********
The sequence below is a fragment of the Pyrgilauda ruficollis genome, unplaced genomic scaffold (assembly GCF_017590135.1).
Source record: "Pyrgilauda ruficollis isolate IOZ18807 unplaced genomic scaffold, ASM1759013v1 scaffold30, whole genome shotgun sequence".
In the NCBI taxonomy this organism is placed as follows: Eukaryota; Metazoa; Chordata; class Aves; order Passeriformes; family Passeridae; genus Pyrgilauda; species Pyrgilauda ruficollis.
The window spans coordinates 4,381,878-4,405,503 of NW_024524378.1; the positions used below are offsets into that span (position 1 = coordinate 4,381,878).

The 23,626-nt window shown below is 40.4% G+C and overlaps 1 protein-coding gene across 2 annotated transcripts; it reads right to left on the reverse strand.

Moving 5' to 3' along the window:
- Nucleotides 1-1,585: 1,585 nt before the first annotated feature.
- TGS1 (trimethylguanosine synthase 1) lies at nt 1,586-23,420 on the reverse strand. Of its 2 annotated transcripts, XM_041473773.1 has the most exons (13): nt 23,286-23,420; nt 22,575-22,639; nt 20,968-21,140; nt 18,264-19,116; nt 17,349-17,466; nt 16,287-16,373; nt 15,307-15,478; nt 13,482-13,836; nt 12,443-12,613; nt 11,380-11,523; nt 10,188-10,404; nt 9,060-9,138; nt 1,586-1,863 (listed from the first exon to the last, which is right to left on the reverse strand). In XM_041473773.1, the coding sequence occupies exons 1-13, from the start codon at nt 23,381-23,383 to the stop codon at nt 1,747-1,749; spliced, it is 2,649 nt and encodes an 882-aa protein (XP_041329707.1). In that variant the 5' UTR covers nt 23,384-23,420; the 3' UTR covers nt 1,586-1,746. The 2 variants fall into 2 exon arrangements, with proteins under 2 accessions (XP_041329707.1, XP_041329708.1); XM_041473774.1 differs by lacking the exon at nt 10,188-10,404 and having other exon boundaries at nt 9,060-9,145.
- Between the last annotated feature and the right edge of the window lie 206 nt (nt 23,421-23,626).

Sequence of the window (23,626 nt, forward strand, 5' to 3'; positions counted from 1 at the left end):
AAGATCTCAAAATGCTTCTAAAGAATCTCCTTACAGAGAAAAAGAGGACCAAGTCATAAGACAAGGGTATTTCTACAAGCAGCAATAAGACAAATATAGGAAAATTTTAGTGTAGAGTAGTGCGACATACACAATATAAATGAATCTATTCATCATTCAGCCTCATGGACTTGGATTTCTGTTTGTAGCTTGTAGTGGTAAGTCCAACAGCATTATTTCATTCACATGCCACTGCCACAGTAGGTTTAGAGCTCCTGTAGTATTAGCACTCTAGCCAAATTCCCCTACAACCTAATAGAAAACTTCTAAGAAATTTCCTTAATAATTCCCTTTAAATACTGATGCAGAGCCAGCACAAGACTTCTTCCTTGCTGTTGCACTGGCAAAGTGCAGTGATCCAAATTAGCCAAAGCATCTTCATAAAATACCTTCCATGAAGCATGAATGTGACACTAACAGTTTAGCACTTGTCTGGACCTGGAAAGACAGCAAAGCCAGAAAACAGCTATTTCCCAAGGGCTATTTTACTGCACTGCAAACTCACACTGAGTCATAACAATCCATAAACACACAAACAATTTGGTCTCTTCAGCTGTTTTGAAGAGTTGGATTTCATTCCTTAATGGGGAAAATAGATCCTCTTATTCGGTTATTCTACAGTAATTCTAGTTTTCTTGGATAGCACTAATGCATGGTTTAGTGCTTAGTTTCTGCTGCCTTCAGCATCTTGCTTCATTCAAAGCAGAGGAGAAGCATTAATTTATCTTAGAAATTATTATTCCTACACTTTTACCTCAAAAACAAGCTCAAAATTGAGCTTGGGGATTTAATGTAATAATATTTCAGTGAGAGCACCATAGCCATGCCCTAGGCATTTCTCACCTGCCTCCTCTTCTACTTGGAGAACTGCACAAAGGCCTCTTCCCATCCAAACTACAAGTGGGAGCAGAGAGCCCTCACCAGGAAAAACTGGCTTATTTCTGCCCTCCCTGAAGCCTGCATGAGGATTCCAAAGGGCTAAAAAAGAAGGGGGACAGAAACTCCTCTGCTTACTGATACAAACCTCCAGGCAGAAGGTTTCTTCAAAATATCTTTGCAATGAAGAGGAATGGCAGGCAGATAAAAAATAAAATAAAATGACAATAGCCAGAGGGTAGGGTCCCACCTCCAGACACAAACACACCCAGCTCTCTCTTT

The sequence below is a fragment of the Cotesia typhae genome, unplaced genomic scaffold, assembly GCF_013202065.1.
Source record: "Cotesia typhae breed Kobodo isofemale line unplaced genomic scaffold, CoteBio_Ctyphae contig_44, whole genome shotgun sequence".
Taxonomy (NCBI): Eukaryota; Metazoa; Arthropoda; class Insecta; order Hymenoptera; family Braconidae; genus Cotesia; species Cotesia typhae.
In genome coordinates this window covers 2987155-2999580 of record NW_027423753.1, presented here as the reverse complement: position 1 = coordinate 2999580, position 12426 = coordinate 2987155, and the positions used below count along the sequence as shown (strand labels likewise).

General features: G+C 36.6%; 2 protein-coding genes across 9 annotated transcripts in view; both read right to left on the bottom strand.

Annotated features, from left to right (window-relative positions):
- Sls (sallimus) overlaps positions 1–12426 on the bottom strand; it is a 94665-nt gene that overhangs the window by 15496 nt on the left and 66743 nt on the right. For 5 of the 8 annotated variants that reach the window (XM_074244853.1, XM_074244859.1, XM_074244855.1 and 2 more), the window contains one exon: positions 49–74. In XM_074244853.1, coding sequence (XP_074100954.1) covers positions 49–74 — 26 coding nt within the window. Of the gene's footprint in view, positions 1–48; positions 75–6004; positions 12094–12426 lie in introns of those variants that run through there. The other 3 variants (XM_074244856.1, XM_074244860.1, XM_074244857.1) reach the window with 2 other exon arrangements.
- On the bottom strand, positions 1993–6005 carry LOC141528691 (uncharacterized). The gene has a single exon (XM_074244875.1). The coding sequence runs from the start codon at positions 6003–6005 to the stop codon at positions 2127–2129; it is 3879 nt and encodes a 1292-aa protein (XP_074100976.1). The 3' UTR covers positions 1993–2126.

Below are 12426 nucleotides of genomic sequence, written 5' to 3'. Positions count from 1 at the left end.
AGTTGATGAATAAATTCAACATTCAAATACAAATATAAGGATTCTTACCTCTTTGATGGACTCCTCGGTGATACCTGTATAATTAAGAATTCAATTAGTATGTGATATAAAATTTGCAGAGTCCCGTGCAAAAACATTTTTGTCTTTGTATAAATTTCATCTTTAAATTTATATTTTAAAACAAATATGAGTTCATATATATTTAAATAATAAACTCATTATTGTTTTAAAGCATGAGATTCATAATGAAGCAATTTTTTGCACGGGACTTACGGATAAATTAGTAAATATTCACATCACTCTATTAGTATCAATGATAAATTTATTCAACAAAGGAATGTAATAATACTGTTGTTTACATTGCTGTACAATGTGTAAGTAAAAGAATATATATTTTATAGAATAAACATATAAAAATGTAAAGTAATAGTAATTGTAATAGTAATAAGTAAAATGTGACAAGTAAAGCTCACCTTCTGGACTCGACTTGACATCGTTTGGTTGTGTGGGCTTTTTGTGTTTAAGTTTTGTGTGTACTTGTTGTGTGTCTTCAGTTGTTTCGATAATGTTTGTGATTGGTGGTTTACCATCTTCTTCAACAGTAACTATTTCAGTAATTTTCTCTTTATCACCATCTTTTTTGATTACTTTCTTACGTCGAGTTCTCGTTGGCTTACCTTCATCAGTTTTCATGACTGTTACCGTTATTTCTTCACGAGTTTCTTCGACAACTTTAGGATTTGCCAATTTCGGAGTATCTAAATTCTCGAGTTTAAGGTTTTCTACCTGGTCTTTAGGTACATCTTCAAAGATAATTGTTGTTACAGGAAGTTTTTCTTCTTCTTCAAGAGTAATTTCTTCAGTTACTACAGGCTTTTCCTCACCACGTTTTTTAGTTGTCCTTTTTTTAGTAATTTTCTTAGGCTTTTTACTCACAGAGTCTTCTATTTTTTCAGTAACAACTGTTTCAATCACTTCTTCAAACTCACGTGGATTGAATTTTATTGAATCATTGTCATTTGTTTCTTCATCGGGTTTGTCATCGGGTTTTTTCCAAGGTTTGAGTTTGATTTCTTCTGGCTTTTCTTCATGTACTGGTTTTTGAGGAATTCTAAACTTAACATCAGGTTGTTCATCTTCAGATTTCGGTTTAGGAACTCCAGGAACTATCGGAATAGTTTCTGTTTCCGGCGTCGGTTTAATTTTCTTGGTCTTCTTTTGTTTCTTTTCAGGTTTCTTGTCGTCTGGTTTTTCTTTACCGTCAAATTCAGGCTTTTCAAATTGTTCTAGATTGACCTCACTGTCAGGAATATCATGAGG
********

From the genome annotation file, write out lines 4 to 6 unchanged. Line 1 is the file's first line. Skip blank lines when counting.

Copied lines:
The window spans coordinates 4,381,878-4,405,503 of NW_024524378.1; the positions used below are offsets into that span (position 1 = coordinate 4,381,878).

The 23,626-nt window shown below is 40.4% G+C and overlaps 1 protein-coding gene across 2 annotated transcripts; it reads right to left on the reverse strand.

Moving 5' to 3' along the window: